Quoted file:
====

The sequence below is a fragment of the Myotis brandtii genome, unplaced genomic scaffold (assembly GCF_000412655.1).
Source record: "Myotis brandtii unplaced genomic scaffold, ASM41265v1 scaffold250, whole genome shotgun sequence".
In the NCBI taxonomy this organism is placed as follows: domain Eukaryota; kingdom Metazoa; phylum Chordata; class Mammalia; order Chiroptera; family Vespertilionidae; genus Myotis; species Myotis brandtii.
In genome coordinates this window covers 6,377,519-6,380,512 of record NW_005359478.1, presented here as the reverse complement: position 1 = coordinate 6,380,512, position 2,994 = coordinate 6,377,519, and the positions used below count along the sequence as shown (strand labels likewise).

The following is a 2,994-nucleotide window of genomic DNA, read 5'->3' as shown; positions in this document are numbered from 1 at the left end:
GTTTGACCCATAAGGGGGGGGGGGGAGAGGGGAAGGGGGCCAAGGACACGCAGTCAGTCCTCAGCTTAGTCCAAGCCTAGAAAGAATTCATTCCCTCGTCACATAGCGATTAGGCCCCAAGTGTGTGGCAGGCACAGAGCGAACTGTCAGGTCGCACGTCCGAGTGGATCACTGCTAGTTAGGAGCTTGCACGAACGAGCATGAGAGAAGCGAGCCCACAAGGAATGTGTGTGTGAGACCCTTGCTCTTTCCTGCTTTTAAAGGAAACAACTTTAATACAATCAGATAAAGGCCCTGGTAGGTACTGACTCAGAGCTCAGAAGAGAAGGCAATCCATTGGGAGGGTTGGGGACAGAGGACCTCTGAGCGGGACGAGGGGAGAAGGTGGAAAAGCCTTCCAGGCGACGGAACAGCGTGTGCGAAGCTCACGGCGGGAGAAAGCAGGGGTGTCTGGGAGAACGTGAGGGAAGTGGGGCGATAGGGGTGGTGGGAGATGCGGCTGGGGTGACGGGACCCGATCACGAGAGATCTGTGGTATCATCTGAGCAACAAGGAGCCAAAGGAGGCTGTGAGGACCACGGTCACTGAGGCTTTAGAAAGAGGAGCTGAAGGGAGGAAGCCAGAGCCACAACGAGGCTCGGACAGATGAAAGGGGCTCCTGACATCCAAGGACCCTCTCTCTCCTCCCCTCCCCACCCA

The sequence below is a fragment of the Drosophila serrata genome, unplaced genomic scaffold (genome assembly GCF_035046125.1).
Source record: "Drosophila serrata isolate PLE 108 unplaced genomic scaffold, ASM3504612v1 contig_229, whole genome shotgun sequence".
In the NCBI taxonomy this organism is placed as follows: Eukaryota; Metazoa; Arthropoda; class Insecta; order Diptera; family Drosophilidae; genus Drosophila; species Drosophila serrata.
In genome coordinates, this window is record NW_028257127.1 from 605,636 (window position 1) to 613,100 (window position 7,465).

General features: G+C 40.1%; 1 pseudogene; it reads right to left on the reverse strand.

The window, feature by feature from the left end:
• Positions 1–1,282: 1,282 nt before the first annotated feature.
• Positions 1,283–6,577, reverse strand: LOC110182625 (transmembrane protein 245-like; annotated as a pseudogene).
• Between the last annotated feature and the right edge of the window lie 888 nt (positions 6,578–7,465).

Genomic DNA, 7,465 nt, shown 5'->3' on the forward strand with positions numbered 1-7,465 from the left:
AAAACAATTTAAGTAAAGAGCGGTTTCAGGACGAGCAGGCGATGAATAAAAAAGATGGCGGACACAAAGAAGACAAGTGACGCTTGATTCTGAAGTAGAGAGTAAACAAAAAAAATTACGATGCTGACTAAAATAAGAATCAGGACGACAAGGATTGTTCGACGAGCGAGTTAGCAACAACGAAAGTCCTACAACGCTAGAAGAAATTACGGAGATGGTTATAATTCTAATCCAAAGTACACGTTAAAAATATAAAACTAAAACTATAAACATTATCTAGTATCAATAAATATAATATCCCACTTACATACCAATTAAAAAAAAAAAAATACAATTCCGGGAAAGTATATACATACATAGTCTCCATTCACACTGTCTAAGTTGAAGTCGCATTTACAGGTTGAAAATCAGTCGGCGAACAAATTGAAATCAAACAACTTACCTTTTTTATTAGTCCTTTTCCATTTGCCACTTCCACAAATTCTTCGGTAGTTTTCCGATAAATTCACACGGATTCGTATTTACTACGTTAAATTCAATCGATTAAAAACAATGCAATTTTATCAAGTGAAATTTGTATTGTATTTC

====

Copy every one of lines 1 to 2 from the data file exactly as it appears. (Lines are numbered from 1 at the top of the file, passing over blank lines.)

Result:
The sequence below is a fragment of the Myotis brandtii genome, unplaced genomic scaffold (assembly GCF_000412655.1).
Source record: "Myotis brandtii unplaced genomic scaffold, ASM41265v1 scaffold250, whole genome shotgun sequence".